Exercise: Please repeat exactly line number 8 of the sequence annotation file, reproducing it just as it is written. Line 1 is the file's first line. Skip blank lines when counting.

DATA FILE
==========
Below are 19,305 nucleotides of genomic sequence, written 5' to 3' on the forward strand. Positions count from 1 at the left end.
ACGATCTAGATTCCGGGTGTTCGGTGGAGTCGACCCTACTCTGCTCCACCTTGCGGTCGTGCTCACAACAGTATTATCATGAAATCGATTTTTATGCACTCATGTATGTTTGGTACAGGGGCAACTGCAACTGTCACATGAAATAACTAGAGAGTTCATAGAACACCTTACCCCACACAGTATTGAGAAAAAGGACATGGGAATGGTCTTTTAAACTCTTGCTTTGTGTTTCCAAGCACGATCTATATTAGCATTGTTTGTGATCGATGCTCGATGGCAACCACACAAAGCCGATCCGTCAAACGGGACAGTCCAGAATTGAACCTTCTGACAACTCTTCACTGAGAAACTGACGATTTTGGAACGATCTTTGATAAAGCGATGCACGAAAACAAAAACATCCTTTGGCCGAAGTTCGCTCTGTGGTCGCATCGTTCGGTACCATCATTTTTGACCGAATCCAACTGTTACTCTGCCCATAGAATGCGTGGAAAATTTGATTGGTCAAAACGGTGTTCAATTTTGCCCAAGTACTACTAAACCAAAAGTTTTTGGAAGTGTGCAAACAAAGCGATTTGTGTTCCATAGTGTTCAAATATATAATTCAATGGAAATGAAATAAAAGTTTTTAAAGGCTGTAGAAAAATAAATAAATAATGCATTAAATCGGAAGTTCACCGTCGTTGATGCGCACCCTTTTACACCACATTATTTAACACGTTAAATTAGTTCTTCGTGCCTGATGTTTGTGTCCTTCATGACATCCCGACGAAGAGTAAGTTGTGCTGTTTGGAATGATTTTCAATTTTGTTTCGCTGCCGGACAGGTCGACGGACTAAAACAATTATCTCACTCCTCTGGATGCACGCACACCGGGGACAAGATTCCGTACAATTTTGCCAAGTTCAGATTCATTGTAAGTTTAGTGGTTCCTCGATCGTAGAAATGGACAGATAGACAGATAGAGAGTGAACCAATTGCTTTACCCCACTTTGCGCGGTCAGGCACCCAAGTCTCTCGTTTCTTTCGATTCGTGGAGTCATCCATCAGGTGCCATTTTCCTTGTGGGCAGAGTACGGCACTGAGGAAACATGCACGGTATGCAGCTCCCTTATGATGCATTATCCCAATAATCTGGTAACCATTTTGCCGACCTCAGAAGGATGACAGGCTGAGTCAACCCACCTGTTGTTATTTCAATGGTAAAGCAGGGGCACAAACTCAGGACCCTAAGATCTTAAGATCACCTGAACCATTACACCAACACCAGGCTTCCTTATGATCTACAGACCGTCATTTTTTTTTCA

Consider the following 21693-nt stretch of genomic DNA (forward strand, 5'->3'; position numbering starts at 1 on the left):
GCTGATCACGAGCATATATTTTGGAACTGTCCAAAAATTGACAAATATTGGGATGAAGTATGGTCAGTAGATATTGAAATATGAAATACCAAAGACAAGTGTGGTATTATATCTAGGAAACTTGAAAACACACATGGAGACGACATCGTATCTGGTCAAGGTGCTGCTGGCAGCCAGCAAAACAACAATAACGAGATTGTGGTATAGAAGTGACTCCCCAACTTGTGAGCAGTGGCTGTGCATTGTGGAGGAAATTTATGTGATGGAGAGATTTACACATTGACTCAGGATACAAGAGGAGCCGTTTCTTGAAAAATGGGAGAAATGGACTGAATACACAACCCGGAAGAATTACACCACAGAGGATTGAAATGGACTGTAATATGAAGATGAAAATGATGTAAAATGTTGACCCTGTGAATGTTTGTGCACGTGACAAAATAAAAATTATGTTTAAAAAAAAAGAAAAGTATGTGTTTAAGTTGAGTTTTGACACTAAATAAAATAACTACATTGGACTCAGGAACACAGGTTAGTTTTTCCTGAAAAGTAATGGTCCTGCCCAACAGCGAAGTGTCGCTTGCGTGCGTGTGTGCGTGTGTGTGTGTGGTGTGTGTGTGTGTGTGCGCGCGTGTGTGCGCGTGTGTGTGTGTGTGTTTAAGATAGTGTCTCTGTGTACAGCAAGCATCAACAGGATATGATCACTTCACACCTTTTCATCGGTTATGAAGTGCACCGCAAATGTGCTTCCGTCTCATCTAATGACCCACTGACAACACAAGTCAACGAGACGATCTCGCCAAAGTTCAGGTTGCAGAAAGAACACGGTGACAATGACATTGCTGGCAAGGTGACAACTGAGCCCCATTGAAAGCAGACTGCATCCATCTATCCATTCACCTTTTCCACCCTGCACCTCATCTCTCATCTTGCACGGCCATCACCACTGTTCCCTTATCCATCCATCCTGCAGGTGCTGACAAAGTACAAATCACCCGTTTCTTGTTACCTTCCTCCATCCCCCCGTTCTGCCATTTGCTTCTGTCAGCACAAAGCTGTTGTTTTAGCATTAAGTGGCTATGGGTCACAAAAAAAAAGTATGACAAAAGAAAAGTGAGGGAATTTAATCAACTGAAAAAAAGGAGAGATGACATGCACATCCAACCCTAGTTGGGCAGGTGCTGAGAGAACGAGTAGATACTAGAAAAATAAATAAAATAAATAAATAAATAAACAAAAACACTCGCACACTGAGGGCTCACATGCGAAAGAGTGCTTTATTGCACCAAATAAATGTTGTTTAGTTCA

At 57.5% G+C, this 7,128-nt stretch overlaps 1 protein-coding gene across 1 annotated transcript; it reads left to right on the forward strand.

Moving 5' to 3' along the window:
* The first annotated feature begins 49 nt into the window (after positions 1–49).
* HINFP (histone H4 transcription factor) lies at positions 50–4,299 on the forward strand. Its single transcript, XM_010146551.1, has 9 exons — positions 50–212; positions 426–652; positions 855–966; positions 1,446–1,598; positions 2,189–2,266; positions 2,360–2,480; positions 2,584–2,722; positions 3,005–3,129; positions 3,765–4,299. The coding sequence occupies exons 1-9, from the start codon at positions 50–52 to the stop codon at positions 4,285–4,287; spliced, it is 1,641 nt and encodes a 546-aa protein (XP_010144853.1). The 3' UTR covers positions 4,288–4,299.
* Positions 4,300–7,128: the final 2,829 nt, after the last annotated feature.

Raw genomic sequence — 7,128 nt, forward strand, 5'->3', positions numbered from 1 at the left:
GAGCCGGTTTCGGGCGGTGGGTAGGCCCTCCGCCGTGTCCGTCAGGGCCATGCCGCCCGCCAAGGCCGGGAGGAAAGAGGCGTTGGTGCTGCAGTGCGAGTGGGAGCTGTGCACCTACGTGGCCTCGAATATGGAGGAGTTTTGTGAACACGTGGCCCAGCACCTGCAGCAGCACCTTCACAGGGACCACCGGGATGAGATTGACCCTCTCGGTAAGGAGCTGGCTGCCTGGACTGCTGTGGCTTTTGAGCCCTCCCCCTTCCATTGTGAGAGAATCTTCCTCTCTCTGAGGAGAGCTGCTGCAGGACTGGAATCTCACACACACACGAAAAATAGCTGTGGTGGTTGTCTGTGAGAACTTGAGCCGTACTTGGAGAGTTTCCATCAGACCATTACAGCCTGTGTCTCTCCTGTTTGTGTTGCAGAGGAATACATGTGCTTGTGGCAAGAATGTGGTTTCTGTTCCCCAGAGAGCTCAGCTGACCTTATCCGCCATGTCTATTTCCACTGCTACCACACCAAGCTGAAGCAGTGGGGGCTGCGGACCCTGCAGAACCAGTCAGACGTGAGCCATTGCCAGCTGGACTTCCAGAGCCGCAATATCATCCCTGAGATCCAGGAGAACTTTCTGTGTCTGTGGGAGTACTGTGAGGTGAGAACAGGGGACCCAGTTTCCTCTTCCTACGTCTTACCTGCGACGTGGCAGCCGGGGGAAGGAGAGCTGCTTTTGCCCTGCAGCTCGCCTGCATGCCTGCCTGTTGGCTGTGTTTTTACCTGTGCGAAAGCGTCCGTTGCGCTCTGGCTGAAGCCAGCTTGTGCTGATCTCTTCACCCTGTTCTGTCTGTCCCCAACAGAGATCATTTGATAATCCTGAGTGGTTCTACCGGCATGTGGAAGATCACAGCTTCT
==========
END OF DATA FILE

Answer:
* HINFP (histone H4 transcription factor) lies at positions 50–4,299 on the forward strand. Its single transcript, XM_010146551.1, has 9 exons — positions 50–212; positions 426–652; positions 855–966; positions 1,446–1,598; positions 2,189–2,266; positions 2,360–2,480; positions 2,584–2,722; positions 3,005–3,129; positions 3,765–4,299. The coding sequence occupies exons 1-9, from the start codon at positions 50–52 to the stop codon at positions 4,285–4,287; spliced, it is 1,641 nt and encodes a 546-aa protein (XP_010144853.1). The 3' UTR covers positions 4,288–4,299.